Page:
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Thursday, May 6, 2021
HomeOpinionDebunking a Straw-Man Attack Against Libertarianism

Debunking a Straw-Man Attack Against Libertarianism

Rand Paul 2016 Announcement
Rand Paul 2016 Announcement

Sen. Rand Paul, R-Ky. arrive to a cheering and photo taking crowd for his announcement of the start of his presidential campaign, Tuesday, April 7, 2015, at the Galt House Hotel in Louisville, Ky. (Photo: Carolyn Kaster/AP)

I don’t understand why some people are hostile to libertarians. After all, our philosophy is based on the notion that we want government to be limited so it is less likely to reach into your wallet or your bedroom.

At the risk of oversimplifying, libertarians think it’s okay for government to safeguard life, liberty, and property from force and fraud, but we’re very leery about giving additional powers to the government. Seems like a reasonable governing philosophy to me, but some people object to being treated like adults and they lash out with very silly attacks on libertarianism.

Consider this article in the left-wing publication Slate, which makes it seem as if libertarians are hypocrites if they accept – and express appreciation for – assistance from firefighters.

…an Okanogan, Washington man named Brad Craig thanks firefighters for saving his home. It’s a nice moment, though if you look closely you’ll notice that Craig happened to be wearing a t-shirt that given the circumstances is quite ironic… The shirt says “Lower Taxes + Less Government = More Freedom.” …10 different government organizations are mentioned in the AP story about the large-scale coordinated response that worked to Craig’s benefit.

Wow. I’m not sure whether the author is malicious or clueless, but this is remarkable. He’s basically saying that if you want less government, you must be a hypocrite if you support or benefit from any government.

Which is the same as me asserting that leftists are hypocritical to buy I-Phones because their support for more government means that they therefore must favor total government and no private sector.

There are, of course, some libertarians who persuasively argue that we don’t need government fire departments. And some who even argue that we don’t need any government.

But even if Brad Craig (the guy with the t-shirt) was in one of these categories, that doesn’t make him a hypocrite. Many poor and middle-class families would like a voucherized education system so they could afford to send their kids to private schools. In the absence of such a reform, are they hypocrites for sending their kids to government-run schools?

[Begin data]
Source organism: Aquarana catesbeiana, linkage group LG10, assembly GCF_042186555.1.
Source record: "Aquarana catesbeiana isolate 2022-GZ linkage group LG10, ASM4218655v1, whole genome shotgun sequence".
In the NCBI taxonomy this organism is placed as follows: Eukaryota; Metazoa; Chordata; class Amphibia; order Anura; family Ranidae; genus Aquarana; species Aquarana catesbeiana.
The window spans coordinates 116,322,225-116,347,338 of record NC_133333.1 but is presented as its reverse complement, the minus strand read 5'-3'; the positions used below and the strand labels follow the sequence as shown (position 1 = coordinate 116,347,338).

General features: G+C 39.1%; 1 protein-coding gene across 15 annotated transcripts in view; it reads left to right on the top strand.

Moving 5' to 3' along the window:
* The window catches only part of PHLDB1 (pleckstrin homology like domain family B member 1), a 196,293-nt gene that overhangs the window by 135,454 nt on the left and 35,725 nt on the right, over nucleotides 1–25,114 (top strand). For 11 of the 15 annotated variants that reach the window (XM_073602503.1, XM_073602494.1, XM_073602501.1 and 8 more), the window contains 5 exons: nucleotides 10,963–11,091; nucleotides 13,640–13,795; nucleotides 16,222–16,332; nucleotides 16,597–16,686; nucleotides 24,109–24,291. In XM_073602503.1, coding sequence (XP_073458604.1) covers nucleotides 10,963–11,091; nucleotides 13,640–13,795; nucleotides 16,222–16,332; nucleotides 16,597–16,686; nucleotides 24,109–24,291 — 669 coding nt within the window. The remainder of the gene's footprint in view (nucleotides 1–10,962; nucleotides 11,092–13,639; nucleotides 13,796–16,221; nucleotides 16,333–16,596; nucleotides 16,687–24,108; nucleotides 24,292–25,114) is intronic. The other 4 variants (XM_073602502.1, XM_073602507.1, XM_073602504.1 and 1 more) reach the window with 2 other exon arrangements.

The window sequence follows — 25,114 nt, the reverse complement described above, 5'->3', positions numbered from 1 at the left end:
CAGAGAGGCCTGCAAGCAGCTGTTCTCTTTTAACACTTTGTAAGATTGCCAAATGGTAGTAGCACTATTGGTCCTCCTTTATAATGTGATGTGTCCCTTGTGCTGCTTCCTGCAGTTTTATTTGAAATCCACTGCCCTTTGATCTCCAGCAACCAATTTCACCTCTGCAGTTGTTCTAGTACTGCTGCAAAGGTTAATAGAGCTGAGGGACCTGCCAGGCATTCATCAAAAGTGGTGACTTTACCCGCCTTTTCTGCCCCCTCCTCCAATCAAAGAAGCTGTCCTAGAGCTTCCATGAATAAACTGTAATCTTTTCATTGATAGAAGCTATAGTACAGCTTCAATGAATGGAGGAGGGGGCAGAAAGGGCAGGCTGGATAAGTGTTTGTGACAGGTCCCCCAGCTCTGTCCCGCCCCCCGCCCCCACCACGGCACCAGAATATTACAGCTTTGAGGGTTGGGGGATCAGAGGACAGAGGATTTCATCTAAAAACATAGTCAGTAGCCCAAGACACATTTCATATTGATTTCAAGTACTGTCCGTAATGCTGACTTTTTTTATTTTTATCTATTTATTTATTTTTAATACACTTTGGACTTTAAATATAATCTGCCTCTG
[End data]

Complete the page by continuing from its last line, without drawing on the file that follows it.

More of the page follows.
Obviously not.

Here’s another example. The government today takes money from just about all of us to prop up a poorly designed Social Security system. Are the workers who have been coerced into that system hypocrites if they take Social Security benefits when they retire?

Of course not.

Jim Treacher of the Daily Caller also weighed in on this topic. Here’s some of what he wrote.

I can express a desire for less government interference in my life without rejecting the need for firefighters. Or police, or roads, or Stop signs, or whatever. I understand that it’s actually possible to advocate individual liberty while still admitting the need for government. People have been saying such things for hundreds of years.

Well said.

Let’s close with this look at how libertarians are the reasonable middle ground between two types of statists. I don’t fully agree with all the characterizations (many leftists favor corporate welfare and are not tolerant of other people’s personal choices, for instance, while there are folks on the right who aren’t very committed to economic freedom), but it’s worth reviewing.

Left-Right-and-Libertarian

 

If you want to figure out where you belong, there is a short way, medium way, and long way of answering that question. And while I don’t want put my thumb on the scale as you take these tests, I’ll simply note that decent and humane people tend to be libertarians.

P.S. Here’s a more scholarly look at the difference between libertarians and conservatives. P.P.S. And here’s my take on why there aren’t any pure libertarian societies. P.P.P.S. Here’s my collection of libertarian humor.

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Written by
Contributing Economist

Daniel J. Mitchell is a Senior Fellow at the Cato Institute, and a top expert on tax reform and supply-side tax policy. Mitchell’s articles can be found in such publications as the Wall Street Journal, the New York Times, Investor’s Business Daily, and the Washington Times. He is the author of "The Flat Tax: Freedom, Fairness, Jobs, and Growth," and co-author of "Global Tax Revolution: The Rise of Tax Competition and the Battle to Defend It."

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